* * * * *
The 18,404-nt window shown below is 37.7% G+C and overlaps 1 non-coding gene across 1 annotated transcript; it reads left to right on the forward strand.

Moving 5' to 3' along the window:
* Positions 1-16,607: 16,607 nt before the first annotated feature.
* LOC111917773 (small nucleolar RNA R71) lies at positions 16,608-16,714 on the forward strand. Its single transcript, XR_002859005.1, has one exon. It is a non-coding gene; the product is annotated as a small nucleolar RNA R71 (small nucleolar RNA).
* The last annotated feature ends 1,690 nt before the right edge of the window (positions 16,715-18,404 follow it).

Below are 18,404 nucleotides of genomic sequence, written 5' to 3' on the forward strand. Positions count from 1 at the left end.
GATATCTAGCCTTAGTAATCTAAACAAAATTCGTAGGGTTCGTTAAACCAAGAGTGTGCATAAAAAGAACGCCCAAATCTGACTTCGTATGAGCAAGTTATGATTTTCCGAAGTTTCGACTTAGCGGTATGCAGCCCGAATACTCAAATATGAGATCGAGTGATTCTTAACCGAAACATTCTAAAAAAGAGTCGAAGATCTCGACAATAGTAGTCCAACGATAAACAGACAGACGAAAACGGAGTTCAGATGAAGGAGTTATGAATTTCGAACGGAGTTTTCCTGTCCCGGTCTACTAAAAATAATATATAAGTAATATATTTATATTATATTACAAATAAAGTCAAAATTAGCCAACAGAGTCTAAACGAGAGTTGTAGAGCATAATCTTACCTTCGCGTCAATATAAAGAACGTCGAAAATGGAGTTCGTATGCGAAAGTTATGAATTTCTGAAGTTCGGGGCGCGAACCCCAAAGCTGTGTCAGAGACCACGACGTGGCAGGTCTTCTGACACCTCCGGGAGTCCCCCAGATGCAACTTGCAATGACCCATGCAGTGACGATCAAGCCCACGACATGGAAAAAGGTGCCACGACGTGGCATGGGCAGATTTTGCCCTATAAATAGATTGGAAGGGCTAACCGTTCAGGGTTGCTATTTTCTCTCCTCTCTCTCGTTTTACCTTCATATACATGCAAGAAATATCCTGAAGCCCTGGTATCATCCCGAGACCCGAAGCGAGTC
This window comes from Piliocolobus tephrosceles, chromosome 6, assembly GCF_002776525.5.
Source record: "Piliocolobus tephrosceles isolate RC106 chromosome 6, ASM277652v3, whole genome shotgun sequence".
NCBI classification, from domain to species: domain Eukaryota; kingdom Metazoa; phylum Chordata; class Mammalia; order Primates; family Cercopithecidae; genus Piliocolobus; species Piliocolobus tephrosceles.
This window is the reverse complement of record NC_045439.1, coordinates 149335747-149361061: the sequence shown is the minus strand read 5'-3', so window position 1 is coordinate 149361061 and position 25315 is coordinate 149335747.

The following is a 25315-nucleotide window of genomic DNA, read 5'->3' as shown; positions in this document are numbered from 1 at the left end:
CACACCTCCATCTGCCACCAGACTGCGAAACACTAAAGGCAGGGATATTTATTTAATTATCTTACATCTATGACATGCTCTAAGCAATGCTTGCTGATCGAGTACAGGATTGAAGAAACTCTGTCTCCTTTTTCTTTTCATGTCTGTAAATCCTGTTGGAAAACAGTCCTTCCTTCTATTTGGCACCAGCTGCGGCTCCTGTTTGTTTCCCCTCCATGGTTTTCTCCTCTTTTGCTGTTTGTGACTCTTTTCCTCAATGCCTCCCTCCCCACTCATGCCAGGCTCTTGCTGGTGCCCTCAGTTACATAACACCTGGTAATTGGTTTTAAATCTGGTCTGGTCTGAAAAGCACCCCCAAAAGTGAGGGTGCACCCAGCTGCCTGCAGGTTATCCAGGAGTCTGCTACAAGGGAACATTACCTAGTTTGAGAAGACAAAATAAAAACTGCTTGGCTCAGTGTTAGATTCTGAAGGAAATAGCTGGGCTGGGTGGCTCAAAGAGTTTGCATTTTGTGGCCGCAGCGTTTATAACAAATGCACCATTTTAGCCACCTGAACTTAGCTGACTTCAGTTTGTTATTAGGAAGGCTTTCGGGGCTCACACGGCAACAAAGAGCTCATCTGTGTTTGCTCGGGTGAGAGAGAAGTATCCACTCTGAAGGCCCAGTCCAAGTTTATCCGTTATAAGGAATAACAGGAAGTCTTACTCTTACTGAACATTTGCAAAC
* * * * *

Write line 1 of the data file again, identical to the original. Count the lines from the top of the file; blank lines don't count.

The 18,404-nt window shown below is 37.7% G+C and overlaps 1 non-coding gene across 1 annotated transcript; it reads left to right on the forward strand.